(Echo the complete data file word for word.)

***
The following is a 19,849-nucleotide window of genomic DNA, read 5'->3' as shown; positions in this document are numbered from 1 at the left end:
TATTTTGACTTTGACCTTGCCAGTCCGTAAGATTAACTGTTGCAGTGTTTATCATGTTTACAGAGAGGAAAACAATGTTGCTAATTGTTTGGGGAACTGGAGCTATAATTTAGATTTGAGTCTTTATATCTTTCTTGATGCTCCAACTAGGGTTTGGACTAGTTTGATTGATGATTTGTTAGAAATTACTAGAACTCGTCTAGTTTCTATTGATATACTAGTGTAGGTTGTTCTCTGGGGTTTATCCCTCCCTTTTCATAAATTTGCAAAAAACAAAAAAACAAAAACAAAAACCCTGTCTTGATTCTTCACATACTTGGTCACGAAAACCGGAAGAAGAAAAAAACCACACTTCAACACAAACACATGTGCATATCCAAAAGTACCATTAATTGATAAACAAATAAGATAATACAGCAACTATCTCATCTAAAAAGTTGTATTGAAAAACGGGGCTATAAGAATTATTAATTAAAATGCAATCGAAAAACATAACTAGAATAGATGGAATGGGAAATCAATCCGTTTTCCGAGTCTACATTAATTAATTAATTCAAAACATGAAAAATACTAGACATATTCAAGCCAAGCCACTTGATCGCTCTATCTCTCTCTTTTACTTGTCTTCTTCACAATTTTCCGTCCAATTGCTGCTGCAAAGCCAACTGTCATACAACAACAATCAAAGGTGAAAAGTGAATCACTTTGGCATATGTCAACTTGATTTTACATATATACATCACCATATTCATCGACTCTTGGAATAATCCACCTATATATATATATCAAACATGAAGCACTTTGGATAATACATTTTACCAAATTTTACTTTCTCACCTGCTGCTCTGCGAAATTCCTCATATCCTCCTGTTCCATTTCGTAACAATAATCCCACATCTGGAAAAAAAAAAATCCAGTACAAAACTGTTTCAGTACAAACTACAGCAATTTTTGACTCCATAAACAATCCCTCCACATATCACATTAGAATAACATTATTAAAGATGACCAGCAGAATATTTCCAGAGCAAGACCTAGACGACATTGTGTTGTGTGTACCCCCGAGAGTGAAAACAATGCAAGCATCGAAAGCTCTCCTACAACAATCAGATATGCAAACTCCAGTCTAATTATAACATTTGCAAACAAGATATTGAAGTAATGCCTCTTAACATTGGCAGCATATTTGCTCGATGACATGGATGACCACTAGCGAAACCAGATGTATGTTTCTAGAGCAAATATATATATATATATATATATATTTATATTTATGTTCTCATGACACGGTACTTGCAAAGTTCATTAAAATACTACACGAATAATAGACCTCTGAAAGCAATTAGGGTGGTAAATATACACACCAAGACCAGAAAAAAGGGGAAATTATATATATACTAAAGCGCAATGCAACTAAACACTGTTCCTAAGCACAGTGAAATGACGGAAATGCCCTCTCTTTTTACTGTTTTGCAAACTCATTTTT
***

The following is a 19,849-nucleotide window of genomic DNA, read 5'->3' as shown; positions in this document are numbered from 1 at the left end:
TATTTTGACTTTGACCTTGCCAGTCCGTAAGATTAACTGTTGCAGTGTTTATCATGTTTACAGAGAGGAAAACAATGTTGCTAATTGTTTGGGGAACTGGAGCTATAATTTAGATTTGAGTCTTTATATCTTTCTTGATGCTCCAACTAGGGTTTGGACTAGTTTGATTGATGATTTGTTAGAAATTACTAGAACTCGTCTAGTTTCTATTGATATACTAGTGTAGGTTGTTCTCTGGGGTTTATCCCTCCCTTTTCATAAATTTGCAAAAAACAAAAAAACAAAAACAAAAACCCTGTCTTGATTCTTCACATACTTGGTCACGAAAACCGGAAGAAGAAAAAAACCACACTTCAACACAAACACATGTGCATATCCAAAAGTACCATTAATTGATAAACAAATAAGATAATACAGCAACTATCTCATCTAAAAAGTTGTATTGAAAAACGGGGCTATAAGAATTATTAATTAAAATGCAATCGAAAAACATAACTAGAATAGATGGAATGGGAAATCAATCCGTTTTCCGAGTCTACATTAATTAATTAATTCAAAACATGAAAAATACTAGACATATTCAAGCCAAGCCACTTGATCGCTCTATCTCTCTCTTTTACTTGTCTTCTTCACAATTTTCCGTCCAATTGCTGCTGCAAAGCCAACTGTCATACAACAACAATCAAAGGTGAAAAGTGAATCACTTTGGCATATGTCAACTTGATTTTACATATATACATCACCATATTCATCGACTCTTGGAATAATCCACCTATATATATATATCAAACATGAAGCACTTTGGATAATACATTTTACCAAATTTTACTTTCTCACCTGCTGCTCTGCGAAATTCCTCATATCCTCCTGTTCCATTTCGTAACAATAATCCCACATCTGGAAAAAAAAAAATCCAGTACAAAACTGTTTCAGTACAAACTACAGCAATTTTTGACTCCATAAACAATCCCTCCACATATCACATTAGAATAACATTATTAAAGATGACCAGCAGAATATTTCCAGAGCAAGACCTAGACGACATTGTGTTGTGTGTACCCCCGAGAGTGAAAACAATGCAAGCATCGAAAGCTCTCCTACAACAATCAGATATGCAAACTCCAGTCTAATTATAACATTTGCAAACAAGATATTGAAGTAATGCCTCTTAACATTGGCAGCATATTTGCTCGATGACATGGATGACCACTAGCGAAACCAGATGTATGTTTCTAGAGCAAATATATATATATATATATATATATTTATATTTATGTTCTCATGACACGGTACTTGCAAAGTTCATTAAAATACTACACGAATAATAGACCTCTGAAAGCAATTAGGGTGGTAAATATACACACCAAGACCAGAAAAAAGGGGAAATTATATATATACTAAAGCGCAATGCAACTAAACACTGTTCCTAAGCACAGTGAAATGACGGAAATGCCCTCTCTTTTTACTGTTTTGCAAACTCATTTTT